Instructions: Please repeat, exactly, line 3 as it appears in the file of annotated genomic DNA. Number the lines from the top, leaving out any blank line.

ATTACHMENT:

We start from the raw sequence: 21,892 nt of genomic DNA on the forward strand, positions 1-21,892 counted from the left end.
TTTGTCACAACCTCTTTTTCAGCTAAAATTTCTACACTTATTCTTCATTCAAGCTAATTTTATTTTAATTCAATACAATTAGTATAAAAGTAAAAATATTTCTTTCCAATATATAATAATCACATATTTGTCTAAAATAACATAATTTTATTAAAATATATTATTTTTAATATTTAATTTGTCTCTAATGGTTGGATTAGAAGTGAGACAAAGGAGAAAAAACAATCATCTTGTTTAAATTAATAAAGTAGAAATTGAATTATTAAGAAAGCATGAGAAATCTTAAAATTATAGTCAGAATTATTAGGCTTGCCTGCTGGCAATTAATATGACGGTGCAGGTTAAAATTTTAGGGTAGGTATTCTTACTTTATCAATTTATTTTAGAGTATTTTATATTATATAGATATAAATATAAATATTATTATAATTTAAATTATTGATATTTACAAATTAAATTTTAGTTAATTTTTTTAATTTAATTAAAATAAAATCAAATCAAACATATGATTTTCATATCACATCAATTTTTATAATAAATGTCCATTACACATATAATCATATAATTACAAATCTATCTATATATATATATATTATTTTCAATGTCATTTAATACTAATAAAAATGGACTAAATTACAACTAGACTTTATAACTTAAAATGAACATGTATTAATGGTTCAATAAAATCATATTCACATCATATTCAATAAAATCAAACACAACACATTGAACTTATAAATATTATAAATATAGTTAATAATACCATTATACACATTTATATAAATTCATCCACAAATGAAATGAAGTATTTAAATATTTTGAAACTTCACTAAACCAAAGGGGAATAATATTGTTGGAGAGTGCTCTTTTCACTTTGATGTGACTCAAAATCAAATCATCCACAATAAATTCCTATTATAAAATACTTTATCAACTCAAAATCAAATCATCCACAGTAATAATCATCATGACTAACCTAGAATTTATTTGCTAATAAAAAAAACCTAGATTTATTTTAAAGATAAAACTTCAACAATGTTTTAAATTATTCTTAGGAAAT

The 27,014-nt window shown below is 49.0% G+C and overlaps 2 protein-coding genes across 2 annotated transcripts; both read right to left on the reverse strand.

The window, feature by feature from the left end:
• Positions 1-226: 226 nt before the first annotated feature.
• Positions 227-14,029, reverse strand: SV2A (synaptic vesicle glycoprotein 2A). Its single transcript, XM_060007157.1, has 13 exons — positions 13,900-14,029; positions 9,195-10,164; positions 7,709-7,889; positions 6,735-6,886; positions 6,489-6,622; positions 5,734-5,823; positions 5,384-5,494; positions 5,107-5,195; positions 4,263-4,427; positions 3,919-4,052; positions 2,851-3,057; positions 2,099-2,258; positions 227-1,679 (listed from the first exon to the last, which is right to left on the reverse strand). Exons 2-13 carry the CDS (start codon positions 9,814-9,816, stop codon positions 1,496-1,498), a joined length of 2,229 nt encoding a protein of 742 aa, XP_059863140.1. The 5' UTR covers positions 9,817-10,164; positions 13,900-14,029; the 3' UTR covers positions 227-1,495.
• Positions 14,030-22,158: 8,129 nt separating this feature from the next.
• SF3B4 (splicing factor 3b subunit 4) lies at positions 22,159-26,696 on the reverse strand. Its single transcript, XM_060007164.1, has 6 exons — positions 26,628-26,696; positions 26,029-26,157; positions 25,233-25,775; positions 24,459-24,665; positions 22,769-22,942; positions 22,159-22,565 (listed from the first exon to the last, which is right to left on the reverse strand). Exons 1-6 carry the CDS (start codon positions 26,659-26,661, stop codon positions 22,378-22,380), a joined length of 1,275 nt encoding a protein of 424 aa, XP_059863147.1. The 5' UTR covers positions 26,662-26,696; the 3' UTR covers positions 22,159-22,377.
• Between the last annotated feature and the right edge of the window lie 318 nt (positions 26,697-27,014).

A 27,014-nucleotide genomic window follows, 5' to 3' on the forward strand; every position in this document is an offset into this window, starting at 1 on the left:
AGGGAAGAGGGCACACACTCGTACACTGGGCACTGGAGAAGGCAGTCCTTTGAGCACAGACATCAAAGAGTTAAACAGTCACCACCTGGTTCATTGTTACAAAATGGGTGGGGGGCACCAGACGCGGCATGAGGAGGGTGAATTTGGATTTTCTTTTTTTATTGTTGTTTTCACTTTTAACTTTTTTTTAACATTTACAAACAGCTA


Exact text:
The 27,014-nt window shown below is 49.0% G+C and overlaps 2 protein-coding genes across 2 annotated transcripts; both read right to left on the reverse strand.